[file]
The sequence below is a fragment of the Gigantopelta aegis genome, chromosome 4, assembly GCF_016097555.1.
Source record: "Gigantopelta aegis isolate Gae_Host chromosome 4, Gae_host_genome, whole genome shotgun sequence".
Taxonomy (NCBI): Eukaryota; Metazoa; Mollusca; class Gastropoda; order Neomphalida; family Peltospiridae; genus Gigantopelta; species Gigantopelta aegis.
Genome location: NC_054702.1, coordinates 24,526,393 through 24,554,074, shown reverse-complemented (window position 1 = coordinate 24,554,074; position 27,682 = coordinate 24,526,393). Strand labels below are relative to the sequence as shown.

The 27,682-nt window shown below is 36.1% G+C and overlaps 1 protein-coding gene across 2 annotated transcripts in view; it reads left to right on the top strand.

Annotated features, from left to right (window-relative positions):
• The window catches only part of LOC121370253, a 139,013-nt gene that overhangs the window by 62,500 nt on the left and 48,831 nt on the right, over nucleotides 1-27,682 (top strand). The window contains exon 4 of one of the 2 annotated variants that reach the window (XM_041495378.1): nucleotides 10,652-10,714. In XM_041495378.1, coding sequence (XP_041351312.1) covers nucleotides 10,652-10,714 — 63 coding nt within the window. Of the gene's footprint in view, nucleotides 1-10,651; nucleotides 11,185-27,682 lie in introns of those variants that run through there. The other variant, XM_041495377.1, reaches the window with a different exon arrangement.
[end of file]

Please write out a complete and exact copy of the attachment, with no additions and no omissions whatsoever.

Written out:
The sequence below is a fragment of the Gigantopelta aegis genome, chromosome 4, assembly GCF_016097555.1.
Source record: "Gigantopelta aegis isolate Gae_Host chromosome 4, Gae_host_genome, whole genome shotgun sequence".
Taxonomy (NCBI): Eukaryota; Metazoa; Mollusca; class Gastropoda; order Neomphalida; family Peltospiridae; genus Gigantopelta; species Gigantopelta aegis.
Genome location: NC_054702.1, coordinates 24,526,393 through 24,554,074, shown reverse-complemented (window position 1 = coordinate 24,554,074; position 27,682 = coordinate 24,526,393). Strand labels below are relative to the sequence as shown.

The 27,682-nt window shown below is 36.1% G+C and overlaps 1 protein-coding gene across 2 annotated transcripts in view; it reads left to right on the top strand.

Annotated features, from left to right (window-relative positions):
• The window catches only part of LOC121370253, a 139,013-nt gene that overhangs the window by 62,500 nt on the left and 48,831 nt on the right, over nucleotides 1-27,682 (top strand). The window contains exon 4 of one of the 2 annotated variants that reach the window (XM_041495378.1): nucleotides 10,652-10,714. In XM_041495378.1, coding sequence (XP_041351312.1) covers nucleotides 10,652-10,714 — 63 coding nt within the window. Of the gene's footprint in view, nucleotides 1-10,651; nucleotides 11,185-27,682 lie in introns of those variants that run through there. The other variant, XM_041495377.1, reaches the window with a different exon arrangement.